Marshall is syncing with the arrival of sunny days to draw two new Bluetooth speakers, including the Emberton II, which we welcome as part of this test. This second version was launched at € 169 on May 3, 2022 (ie € 20 more than the launch price of the first version), and this second version pretty much incorporates the special features of the Emberton with a few additions that primarily pertain to the speaker user experience: support for the Marshall Bluetooth application is the coupling of several similar speakers, autonomy of more than 30 hours and the transition to IP67 certification the most important new features on paper.
At first glance, the difference between the two versions of the Emberton is not obvious: If we notice very discreet aesthetic nuances, the two portable speakers together are made of the same shape. The rubberized non-slip surface, which makes it easier to grip the speaker and gives it greater resistance to shocks and scratches, is still present and it is still possible to remove it if necessary. Emberton II still enjoys a very good manufacturing quality and a level of finish that is, so to speak, impeccable, and is just as robust and waterproof as its big sister. Nothing to say at this point.
No change was made on the connection page. It is therefore always necessary to be satisfied with the wireless connection via Bluetooth, the only way to listen to the content, but one can in a way be comforted by the presence of the multipoint function that allows two source devices to be connected simultaneously to the enclosure. Nevertheless, there are more things to put in your mouth in terms of functionality … even if you should not expect too much. Emberton II is actually now supported by Marshall Bluetooth, an application that is certainly fluid, simple, but too concise. This gives access to three equalization profiles, without any possibility of extensive customization, and facilitates the handling of the “Stack” function, which now allows several Emberton IIs to be linked together (only to multiply the effect, and only on Emberton II ). A view of the current reading and battery level is also offered, but it stops there.
The interaction with the cabinet always takes place without the great complexity, once one has understood the operation of the joystick located on the top and “tamed” the small latency that accompanies each interaction with the controls. This latency also exists to some extent depending on the source selected, but benefits from adequate compensation if you go through a mobile video streaming application.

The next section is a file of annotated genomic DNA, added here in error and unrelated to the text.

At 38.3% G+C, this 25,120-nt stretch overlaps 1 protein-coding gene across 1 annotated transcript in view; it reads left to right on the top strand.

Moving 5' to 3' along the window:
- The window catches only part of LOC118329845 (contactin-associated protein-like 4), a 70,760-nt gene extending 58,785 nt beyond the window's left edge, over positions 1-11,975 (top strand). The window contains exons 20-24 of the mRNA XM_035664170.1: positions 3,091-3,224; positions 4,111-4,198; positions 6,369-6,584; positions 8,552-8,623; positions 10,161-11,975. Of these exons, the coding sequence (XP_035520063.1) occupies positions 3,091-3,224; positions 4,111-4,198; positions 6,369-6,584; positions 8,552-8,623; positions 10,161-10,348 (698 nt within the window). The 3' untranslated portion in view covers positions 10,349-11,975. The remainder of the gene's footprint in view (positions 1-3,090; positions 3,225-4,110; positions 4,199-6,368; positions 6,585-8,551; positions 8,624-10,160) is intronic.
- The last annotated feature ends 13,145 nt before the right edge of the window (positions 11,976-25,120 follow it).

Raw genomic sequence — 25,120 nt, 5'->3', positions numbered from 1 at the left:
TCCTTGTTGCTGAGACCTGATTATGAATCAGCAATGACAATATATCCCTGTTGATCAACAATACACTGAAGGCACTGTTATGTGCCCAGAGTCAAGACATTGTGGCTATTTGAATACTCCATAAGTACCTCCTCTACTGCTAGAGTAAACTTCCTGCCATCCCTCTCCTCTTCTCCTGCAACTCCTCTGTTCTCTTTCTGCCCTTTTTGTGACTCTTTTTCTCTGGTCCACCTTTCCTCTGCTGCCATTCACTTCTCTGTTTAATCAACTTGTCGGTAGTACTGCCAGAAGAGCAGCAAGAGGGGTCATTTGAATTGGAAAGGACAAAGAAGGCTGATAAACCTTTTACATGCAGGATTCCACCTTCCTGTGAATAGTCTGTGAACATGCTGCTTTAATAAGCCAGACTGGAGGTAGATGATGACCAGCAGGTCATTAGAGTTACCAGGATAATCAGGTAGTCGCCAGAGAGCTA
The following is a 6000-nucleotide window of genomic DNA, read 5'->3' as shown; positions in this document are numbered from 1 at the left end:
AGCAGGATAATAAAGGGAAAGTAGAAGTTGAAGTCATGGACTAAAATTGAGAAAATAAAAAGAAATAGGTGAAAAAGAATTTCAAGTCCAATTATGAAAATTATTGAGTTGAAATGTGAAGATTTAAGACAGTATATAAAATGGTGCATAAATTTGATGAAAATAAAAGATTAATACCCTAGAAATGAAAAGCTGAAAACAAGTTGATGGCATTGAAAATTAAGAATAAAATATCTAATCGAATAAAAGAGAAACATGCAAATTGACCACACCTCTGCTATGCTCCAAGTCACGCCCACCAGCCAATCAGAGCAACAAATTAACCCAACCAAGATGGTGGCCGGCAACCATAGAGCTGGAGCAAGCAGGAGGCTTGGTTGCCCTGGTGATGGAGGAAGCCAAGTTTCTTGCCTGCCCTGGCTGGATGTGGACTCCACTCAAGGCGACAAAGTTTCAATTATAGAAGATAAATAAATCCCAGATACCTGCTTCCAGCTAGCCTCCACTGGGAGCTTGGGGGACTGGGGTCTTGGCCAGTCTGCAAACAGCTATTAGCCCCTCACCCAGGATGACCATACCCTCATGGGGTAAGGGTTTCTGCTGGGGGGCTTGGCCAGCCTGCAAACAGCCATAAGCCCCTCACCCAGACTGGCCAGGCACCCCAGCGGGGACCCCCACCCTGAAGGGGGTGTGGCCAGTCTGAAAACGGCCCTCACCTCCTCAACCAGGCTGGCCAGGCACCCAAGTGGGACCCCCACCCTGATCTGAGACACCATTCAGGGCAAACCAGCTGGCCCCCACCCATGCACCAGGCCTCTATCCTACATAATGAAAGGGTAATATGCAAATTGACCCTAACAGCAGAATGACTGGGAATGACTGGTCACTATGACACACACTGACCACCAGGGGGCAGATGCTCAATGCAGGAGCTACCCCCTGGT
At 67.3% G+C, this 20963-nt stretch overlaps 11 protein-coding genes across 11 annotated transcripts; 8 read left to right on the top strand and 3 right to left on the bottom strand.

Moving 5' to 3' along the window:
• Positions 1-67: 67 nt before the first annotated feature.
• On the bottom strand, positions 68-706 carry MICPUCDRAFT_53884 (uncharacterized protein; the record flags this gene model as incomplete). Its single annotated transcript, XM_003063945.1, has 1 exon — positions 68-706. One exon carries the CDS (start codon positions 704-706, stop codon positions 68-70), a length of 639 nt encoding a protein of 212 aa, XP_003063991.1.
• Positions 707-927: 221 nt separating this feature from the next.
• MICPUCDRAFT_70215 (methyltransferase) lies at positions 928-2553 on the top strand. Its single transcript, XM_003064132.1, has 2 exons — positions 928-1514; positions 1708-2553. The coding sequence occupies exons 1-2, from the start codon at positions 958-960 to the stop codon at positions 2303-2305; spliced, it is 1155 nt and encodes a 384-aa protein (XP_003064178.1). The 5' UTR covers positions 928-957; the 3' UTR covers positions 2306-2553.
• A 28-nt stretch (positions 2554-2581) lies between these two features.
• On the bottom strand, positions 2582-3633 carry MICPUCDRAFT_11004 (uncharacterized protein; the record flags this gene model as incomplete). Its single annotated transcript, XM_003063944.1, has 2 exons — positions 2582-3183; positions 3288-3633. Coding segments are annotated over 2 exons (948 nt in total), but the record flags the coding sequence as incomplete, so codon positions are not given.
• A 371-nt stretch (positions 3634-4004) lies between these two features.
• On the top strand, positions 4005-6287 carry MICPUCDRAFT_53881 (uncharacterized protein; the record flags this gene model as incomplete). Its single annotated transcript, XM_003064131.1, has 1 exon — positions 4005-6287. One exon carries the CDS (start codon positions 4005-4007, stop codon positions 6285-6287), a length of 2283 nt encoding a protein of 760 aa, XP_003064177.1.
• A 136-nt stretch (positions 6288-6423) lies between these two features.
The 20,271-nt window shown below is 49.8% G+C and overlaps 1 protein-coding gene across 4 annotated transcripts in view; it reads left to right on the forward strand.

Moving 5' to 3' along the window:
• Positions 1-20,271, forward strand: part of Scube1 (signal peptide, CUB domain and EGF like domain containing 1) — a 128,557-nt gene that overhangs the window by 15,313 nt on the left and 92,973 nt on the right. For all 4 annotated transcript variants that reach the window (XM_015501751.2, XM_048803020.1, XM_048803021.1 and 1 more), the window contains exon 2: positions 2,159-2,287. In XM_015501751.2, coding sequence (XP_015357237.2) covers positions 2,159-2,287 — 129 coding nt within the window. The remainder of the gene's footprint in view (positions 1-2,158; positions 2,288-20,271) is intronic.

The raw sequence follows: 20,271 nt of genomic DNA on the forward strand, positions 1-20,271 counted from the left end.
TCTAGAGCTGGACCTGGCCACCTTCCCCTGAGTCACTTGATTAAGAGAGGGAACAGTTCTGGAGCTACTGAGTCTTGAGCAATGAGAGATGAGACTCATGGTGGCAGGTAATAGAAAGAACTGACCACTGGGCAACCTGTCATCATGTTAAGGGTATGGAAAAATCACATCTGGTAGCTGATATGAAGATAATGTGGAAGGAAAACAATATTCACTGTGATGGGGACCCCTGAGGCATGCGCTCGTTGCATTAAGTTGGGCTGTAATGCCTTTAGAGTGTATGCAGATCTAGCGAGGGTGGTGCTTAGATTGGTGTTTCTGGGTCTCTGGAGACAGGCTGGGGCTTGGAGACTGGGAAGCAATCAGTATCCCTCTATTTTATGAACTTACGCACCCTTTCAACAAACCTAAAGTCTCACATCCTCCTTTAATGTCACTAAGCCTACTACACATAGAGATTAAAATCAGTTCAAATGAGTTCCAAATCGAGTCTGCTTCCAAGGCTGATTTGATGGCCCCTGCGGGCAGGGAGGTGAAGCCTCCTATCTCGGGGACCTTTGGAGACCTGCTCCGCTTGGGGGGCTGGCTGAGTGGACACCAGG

There is also a new side of autonomy. While its big sister was already generous with its 20 hours of use per. charging at a relatively moderate volume, the Emberton II has the luxury of promising up to 30 hours of listening. In practice, it failed to reach this value under these conditions, but the speaker still lasted more than about 22 hours, which is still an excellent result. It is possible to approach the promised 30 hours by remaining very wise on the volume, at a sufficient level for e.g. close listening indoors.
Of course, we expected the Emberton II to correct the sound errors in the first version at the turn, but unfortunately it will not be this time. Marshall’s portable speaker retains the same sound architecture as its predecessor, namely two full-range speakers + passive radiator pairs located on the front and back of the speaker respectively (where the grilles are located).
The resulting listening experience is very similar between the two speakers, whether it’s general sound, direction, distortion handling or even stereophonic reproduction (always quite curious with this “True Stereophonic” design), although we feel the manufacturer has made a light adjustment with respect to frequency response.
To synthesize, the Emberton II offers a relatively colorful rendering, especially oriented towards the upper end of the spectrum, and which therefore turns out to be lively, sharp and hard-hitting … but still lacks subtlety and softness. Therefore, it can sometimes be a little aggressive at moderate volume (depending on the content being listened to). The reproduction gradually hardens and even becomes abrasive when you push the cabinet to its limits. However, if the Emberton II offers deep bass and a good bass given its volume (although sometimes a little intrusive), it shows a slight difference in the processing between bass and midrange.
The small hole at this edge further enhances the original “punchy” sound. On the power side, for the same reasons as those mentioned at the first of the name (namely the increase in distortion), the Emberton II will show its best face as long as we limit ourselves to 50/60% of the listening volume. , a sufficient reserve to listen to your music in a good-sized room or nearby outdoors. As for the rendering of the sound scene, it behaves almost identically to its predecessor: we therefore recommend you read the article dedicated to it if you want to know more.